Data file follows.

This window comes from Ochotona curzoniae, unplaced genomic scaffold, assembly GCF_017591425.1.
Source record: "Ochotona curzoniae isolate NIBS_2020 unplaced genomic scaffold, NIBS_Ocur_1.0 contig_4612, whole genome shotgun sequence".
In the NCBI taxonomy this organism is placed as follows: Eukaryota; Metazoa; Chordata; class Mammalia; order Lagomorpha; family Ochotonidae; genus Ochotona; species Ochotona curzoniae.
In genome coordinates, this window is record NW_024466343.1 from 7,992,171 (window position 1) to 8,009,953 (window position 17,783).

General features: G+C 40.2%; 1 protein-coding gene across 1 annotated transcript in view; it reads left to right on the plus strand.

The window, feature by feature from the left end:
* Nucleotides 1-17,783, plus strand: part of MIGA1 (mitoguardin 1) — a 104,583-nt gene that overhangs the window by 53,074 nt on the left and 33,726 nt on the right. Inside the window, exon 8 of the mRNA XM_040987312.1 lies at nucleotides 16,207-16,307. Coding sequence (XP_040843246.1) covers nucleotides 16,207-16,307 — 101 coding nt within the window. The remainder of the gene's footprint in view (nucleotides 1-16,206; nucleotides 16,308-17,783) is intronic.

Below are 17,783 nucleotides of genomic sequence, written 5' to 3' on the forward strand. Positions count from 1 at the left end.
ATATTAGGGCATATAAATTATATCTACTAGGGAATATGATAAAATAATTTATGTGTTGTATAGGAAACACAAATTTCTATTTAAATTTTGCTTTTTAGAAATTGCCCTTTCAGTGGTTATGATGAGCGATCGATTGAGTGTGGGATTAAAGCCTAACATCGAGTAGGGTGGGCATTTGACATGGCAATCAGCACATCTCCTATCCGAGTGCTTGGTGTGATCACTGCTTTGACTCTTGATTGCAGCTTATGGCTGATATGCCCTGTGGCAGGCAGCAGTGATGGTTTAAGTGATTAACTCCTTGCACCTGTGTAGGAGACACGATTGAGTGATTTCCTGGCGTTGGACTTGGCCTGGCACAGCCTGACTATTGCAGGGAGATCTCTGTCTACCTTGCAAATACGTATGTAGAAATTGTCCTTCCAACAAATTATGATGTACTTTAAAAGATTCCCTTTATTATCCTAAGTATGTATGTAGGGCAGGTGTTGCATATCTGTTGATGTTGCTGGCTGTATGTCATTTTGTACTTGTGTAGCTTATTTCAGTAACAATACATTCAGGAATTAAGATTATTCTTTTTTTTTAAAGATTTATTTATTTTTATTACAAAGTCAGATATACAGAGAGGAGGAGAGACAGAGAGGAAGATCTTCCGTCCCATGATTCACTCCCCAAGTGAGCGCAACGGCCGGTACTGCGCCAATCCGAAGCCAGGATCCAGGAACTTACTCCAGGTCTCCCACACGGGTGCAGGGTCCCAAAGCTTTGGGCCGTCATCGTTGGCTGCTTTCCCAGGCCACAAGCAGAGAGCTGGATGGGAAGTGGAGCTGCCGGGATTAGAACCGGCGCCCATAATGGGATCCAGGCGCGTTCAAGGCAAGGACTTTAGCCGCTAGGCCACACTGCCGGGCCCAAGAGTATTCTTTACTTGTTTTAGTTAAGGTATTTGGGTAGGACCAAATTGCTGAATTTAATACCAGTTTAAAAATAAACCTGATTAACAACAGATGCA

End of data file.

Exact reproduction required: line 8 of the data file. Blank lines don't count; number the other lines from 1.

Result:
Below are 17,783 nucleotides of genomic sequence, written 5' to 3' on the forward strand. Positions count from 1 at the left end.